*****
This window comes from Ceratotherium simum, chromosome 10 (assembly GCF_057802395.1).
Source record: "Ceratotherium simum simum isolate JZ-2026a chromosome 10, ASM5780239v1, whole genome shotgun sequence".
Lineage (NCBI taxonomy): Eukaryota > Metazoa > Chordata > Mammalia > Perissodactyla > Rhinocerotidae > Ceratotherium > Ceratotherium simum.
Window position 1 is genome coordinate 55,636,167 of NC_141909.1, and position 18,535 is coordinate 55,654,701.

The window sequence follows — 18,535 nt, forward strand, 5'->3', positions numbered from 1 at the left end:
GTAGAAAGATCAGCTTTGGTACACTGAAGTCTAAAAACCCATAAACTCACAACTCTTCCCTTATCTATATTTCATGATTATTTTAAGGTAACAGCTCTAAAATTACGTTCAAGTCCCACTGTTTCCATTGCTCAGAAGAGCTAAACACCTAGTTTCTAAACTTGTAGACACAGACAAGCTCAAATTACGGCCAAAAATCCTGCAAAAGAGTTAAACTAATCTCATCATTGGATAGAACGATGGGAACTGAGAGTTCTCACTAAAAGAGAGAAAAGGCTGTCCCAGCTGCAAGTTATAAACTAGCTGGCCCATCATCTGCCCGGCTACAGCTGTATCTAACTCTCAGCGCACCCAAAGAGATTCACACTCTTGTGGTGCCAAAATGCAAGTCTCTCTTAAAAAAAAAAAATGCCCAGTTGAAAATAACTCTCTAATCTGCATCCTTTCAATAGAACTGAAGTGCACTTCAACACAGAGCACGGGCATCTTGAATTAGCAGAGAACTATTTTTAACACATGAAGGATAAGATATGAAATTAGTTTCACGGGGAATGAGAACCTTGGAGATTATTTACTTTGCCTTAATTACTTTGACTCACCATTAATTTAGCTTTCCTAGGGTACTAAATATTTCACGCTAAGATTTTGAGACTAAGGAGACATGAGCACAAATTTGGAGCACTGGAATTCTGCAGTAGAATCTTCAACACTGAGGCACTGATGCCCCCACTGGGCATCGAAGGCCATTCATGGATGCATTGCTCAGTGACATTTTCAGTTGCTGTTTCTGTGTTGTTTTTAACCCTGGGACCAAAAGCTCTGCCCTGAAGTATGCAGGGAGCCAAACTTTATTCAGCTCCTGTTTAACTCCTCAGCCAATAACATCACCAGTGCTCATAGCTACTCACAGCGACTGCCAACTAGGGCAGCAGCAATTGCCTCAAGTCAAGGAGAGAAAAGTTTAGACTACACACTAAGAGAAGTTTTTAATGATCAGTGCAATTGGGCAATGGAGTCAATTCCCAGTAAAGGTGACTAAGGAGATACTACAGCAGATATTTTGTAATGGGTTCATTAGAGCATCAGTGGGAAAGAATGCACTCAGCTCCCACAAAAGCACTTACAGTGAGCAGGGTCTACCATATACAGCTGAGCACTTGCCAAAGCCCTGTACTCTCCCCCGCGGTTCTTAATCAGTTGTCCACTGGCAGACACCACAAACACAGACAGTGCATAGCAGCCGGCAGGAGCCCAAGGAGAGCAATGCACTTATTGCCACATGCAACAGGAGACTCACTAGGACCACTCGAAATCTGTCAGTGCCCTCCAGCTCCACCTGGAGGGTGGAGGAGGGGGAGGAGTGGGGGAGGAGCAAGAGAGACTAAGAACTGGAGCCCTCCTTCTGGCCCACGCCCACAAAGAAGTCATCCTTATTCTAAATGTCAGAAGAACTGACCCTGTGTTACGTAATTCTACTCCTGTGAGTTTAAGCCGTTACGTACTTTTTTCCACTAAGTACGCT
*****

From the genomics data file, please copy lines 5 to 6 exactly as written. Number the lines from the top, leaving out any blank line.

The window sequence follows — 18,535 nt, forward strand, 5'->3', positions numbered from 1 at the left end:
GTAGAAAGATCAGCTTTGGTACACTGAAGTCTAAAAACCCATAAACTCACAACTCTTCCCTTATCTATATTTCATGATTATTTTAAGGTAACAGCTCTAAAATTACGTTCAAGTCCCACTGTTTCCATTGCTCAGAAGAGCTAAACACCTAGTTTCTAAACTTGTAGACACAGACAAGCTCAAATTACGGCCAAAAATCCTGCAAAAGAGTTAAACTAATCTCATCATTGGATAGAACGATGGGAACTGAGAGTTCTCACTAAAAGAGAGAAAAGGCTGTCCCAGCTGCAAGTTATAAACTAGCTGGCCCATCATCTGCCCGGCTACAGCTGTATCTAACTCTCAGCGCACCCAAAGAGATTCACACTCTTGTGGTGCCAAAATGCAAGTCTCTCTTAAAAAAAAAAAATGCCCAGTTGAAAATAACTCTCTAATCTGCATCCTTTCAATAGAACTGAAGTGCACTTCAACACAGAGCACGGGCATCTTGAATTAGCAGAGAACTATTTTTAACACATGAAGGATAAGATATGAAATTAGTTTCACGGGGAATGAGAACCTTGGAGATTATTTACTTTGCCTTAATTACTTTGACTCACCATTAATTTAGCTTTCCTAGGGTACTAAATATTTCACGCTAAGATTTTGAGACTAAGGAGACATGAGCACAAATTTGGAGCACTGGAATTCTGCAGTAGAATCTTCAACACTGAGGCACTGATGCCCCCACTGGGCATCGAAGGCCATTCATGGATGCATTGCTCAGTGACATTTTCAGTTGCTGTTTCTGTGTTGTTTTTAACCCTGGGACCAAAAGCTCTGCCCTGAAGTATGCAGGGAGCCAAACTTTATTCAGCTCCTGTTTAACTCCTCAGCCAATAACATCACCAGTGCTCATAGCTACTCACAGCGACTGCCAACTAGGGCAGCAGCAATTGCCTCAAGTCAAGGAGAGAAAAGTTTAGACTACACACTAAGAGAAGTTTTTAATGATCAGTGCAATTGGGCAATGGAGTCAATTCCCAGTAAAGGTGACTAAGGAGATACTACAGCAGATATTTTGTAATGGGTTCATTAGAGCATCAGTGGGAAAGAATGCACTCAGCTCCCACAAAAGCACTTACAGTGAGCAGGGTCTACCATATACAGCTGAGCACTTGCCAAAGCCCTGTACTCTCCCCCGCGGTTCTTAATCAGTTGTCCACTGGCAGACACCACAAACACAGACAGTGCATAGCAGCCGGCAGGAGCCCAAGGAGAGCAATGCACTTATTGCCACATGCAACAGGAGACTCACTAGGACCACTCGAAATCTGTCAGTGCCCTCCAGCTCCACCTGGAGGGTGGAGGAGGGGGAGGAGTGGGGGAGGAGCAAGAGAGACTAAGAACTGGAGCCCTCCTTCTGGCCCACGCCCACAAAGAAGTCATCCTTATTCTAAATGTCAGAAGAACTGACCCTGTGTTACGTAATTCTACTCCTGTGAGTTTAAGCCGTTACGTACTTTTTTCCACTAAGTACGCT